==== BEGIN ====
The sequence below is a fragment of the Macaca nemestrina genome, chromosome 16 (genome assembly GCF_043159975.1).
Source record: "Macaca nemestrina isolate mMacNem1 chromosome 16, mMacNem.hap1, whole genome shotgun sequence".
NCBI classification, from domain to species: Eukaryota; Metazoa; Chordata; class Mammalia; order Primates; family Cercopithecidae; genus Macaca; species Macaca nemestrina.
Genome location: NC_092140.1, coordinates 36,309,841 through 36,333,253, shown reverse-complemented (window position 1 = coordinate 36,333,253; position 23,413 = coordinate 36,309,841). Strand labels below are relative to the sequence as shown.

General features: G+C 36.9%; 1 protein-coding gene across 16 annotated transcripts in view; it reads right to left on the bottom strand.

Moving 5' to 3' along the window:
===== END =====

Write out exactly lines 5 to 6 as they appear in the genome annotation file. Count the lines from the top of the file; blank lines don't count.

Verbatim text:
General features: G+C 36.9%; 1 protein-coding gene across 16 annotated transcripts in view; it reads right to left on the bottom strand.

Moving 5' to 3' along the window: